Against a plain, unchanging blue screen, a densely interwoven soundtrack of voices, sound effects and music attempt to convey a portrait of Derek Jarman's experiences with AIDS, both ...
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Against a plain, unchanging blue screen, a densely interwoven soundtrack of voices, sound effects and music attempt to convey a portrait of Derek Jarman's experiences with AIDS, both literally and allegorically, together with an exploration of the meanings associated with the colour blue.Written by
Michael Brooke <email@example.com>
The lines "Our name will be forgotten in time, no-one will remember our work [etcetera]", and "our lives will run like sparks through the stubble" are adapted from the book in the Biblical Apocrypha "The Wisdom of Solomon", Chapters two and three respectively. See more »
Jarman's "Blue," a feature consisting entirely of a blue screen with voice-overs, has succeeded in annoying viewers with its seemingly uninventive approach to the cinematic personal narative. As so much of what we have come to consider "good" filmaking relies primarily on our sense of sight and our ability to absorb and process hundreds of CGI critters flashing before our eyes, it is easy to forget that a "good film" relies as much if not more so on the story than it does on the visuals.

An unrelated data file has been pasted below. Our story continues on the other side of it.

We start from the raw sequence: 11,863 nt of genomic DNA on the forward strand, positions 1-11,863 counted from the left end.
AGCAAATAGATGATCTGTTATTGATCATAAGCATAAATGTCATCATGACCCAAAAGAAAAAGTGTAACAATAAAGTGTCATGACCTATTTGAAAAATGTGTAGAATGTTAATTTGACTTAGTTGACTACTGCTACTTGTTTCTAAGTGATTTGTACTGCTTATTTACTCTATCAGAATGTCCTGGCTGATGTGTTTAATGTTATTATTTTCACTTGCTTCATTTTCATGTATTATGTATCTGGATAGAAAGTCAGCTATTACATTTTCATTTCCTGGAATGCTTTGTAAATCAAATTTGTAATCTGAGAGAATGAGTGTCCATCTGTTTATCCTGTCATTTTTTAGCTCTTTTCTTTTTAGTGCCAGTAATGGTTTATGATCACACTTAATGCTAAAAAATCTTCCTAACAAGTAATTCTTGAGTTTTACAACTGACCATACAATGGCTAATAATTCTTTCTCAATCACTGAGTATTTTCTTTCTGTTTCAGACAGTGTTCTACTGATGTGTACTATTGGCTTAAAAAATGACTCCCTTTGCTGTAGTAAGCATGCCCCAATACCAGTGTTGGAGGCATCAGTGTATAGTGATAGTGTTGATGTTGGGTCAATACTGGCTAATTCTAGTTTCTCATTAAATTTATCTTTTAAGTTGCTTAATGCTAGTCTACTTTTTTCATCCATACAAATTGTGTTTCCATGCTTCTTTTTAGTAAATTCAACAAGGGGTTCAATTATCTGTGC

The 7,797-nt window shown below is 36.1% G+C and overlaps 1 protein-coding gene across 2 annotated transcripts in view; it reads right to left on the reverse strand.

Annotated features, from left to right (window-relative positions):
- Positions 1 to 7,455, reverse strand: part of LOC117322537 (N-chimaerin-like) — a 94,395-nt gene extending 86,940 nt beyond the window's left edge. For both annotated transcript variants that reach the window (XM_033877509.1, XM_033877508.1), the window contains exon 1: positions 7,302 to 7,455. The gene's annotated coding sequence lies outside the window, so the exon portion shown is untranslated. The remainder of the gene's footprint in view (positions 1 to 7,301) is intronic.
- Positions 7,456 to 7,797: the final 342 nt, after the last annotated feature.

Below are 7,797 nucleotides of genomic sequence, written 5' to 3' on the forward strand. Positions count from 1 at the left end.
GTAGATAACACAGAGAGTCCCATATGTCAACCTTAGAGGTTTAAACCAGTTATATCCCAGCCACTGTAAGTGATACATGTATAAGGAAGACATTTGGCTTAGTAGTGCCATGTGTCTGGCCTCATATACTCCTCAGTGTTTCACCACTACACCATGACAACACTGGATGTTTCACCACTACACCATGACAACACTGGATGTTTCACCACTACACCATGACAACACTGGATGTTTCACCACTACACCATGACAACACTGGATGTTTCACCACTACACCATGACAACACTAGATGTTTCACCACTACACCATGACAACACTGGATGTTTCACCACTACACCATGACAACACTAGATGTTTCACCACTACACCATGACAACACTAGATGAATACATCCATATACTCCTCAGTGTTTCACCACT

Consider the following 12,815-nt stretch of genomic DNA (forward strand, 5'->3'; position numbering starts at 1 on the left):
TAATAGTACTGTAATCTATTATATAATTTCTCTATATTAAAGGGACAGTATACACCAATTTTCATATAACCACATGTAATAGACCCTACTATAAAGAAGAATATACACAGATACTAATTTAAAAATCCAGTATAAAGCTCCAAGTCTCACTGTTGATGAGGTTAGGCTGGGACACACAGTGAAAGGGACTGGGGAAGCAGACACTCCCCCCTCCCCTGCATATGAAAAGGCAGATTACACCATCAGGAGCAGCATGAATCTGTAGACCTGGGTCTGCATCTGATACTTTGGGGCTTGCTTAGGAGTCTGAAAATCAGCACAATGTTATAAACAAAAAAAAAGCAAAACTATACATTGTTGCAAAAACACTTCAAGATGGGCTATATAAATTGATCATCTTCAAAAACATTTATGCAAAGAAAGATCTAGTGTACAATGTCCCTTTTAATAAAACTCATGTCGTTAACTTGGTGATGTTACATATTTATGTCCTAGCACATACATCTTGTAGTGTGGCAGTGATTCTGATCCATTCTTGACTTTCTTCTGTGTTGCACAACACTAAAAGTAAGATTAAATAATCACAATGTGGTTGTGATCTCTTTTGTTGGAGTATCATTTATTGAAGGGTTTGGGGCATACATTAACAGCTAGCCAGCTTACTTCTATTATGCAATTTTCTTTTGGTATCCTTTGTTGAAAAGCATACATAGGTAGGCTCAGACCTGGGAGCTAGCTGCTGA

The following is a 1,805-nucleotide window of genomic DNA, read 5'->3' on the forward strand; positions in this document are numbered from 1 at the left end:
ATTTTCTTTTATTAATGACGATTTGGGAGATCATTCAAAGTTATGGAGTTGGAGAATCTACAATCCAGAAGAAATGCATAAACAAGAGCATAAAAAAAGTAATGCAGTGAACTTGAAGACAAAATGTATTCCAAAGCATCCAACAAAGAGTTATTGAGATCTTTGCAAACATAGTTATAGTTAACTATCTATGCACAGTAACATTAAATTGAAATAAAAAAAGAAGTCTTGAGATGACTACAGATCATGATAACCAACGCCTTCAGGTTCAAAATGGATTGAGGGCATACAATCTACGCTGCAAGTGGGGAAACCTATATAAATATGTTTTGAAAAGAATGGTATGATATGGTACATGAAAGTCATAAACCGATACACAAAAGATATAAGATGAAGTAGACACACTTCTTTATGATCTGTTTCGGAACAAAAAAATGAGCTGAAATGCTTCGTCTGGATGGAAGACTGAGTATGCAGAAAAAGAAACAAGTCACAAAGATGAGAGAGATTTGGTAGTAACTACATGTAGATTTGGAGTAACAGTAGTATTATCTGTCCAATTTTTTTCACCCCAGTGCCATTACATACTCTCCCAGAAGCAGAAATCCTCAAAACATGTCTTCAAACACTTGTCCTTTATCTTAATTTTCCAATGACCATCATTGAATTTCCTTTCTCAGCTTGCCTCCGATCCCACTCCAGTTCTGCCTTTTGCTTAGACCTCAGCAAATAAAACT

Jarman's story is one that does not need visuals to support it. Reflecting upon his life in the face of his rapidly approaching death, Jarman's memories and meditations offer the viewer (listener, really) a window into the soul of a director who is losing the most important sense he could posses: his sight. Blue was the last color available to him before AIDS related complications robbed him of his sight. As he stands before death and stares it straight in the face, Jarman's writings put forth a suprising feeling of calmness, as he has accepted his own finitude and shares his meditations with us in this, his last masterpiece.
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